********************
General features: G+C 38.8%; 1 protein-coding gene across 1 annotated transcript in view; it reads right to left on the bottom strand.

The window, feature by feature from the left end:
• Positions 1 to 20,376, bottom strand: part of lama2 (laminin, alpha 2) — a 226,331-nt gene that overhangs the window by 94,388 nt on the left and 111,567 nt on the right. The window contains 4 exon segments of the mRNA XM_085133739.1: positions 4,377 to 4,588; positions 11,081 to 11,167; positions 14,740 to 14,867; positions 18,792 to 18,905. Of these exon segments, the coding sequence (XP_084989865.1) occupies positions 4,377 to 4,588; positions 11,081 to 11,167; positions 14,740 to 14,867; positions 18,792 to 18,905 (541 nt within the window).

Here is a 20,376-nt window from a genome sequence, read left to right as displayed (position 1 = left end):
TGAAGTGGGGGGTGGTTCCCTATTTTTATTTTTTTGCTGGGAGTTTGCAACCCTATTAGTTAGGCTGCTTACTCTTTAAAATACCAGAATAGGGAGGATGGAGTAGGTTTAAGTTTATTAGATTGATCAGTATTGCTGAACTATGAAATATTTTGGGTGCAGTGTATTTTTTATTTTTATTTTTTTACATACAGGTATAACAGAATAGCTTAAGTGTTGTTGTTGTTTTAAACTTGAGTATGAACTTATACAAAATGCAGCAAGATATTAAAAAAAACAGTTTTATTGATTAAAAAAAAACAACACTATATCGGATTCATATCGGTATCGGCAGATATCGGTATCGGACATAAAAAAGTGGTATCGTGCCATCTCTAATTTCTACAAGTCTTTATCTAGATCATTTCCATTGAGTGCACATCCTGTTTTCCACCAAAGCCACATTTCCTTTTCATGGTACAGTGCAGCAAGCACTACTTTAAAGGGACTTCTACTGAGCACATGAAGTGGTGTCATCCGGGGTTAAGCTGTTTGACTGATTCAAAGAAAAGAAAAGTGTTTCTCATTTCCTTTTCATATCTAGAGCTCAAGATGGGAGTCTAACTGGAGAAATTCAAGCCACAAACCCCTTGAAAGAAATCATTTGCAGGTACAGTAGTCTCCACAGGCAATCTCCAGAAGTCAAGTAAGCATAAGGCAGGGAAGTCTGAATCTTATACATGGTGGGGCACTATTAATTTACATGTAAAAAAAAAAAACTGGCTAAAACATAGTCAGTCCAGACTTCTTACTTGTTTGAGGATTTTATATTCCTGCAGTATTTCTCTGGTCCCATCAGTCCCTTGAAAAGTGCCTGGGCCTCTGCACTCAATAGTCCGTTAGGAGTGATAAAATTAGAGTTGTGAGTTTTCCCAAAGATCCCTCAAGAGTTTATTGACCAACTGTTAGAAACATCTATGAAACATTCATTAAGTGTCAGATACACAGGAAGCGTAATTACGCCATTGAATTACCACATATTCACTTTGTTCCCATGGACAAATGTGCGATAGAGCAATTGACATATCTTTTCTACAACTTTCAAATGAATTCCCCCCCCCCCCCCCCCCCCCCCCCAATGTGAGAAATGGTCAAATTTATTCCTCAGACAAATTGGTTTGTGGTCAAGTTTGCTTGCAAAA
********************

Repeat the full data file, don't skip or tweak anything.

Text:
General features: G+C 38.8%; 1 protein-coding gene across 1 annotated transcript in view; it reads right to left on the bottom strand.

The window, feature by feature from the left end:
• Positions 1 to 20,376, bottom strand: part of lama2 (laminin, alpha 2) — a 226,331-nt gene that overhangs the window by 94,388 nt on the left and 111,567 nt on the right. The window contains 4 exon segments of the mRNA XM_085133739.1: positions 4,377 to 4,588; positions 11,081 to 11,167; positions 14,740 to 14,867; positions 18,792 to 18,905. Of these exon segments, the coding sequence (XP_084989865.1) occupies positions 4,377 to 4,588; positions 11,081 to 11,167; positions 14,740 to 14,867; positions 18,792 to 18,905 (541 nt within the window).

Here is a 20,376-nt window from a genome sequence, read left to right as displayed (position 1 = left end):
TGAAGTGGGGGGTGGTTCCCTATTTTTATTTTTTTGCTGGGAGTTTGCAACCCTATTAGTTAGGCTGCTTACTCTTTAAAATACCAGAATAGGGAGGATGGAGTAGGTTTAAGTTTATTAGATTGATCAGTATTGCTGAACTATGAAATATTTTGGGTGCAGTGTATTTTTTATTTTTATTTTTTTACATACAGGTATAACAGAATAGCTTAAGTGTTGTTGTTGTTTTAAACTTGAGTATGAACTTATACAAAATGCAGCAAGATATTAAAAAAAACAGTTTTATTGATTAAAAAAAAACAACACTATATCGGATTCATATCGGTATCGGCAGATATCGGTATCGGACATAAAAAAGTGGTATCGTGCCATCTCTAATTTCTACAAGTCTTTATCTAGATCATTTCCATTGAGTGCACATCCTGTTTTCCACCAAAGCCACATTTCCTTTTCATGGTACAGTGCAGCAAGCACTACTTTAAAGGGACTTCTACTGAGCACATGAAGTGGTGTCATCCGGGGTTAAGCTGTTTGACTGATTCAAAGAAAAGAAAAGTGTTTCTCATTTCCTTTTCATATCTAGAGCTCAAGATGGGAGTCTAACTGGAGAAATTCAAGCCACAAACCCCTTGAAAGAAATCATTTGCAGGTACAGTAGTCTCCACAGGCAATCTCCAGAAGTCAAGTAAGCATAAGGCAGGGAAGTCTGAATCTTATACATGGTGGGGCACTATTAATTTACATGTAAAAAAAAAAAACTGGCTAAAACATAGTCAGTCCAGACTTCTTACTTGTTTGAGGATTTTATATTCCTGCAGTATTTCTCTGGTCCCATCAGTCCCTTGAAAAGTGCCTGGGCCTCTGCACTCAATAGTCCGTTAGGAGTGATAAAATTAGAGTTGTGAGTTTTCCCAAAGATCCCTCAAGAGTTTATTGACCAACTGTTAGAAACATCTATGAAACATTCATTAAGTGTCAGATACACAGGAAGCGTAATTACGCCATTGAATTACCACATATTCACTTTGTTCCCATGGACAAATGTGCGATAGAGCAATTGACATATCTTTTCTACAACTTTCAAATGAATTCCCCCCCCCCCCCCCCCCCCCCCCCAATGTGAGAAATGGTCAAATTTATTCCTCAGACAAATTGGTTTGTGGTCAAGTTTGCTTGCAAAA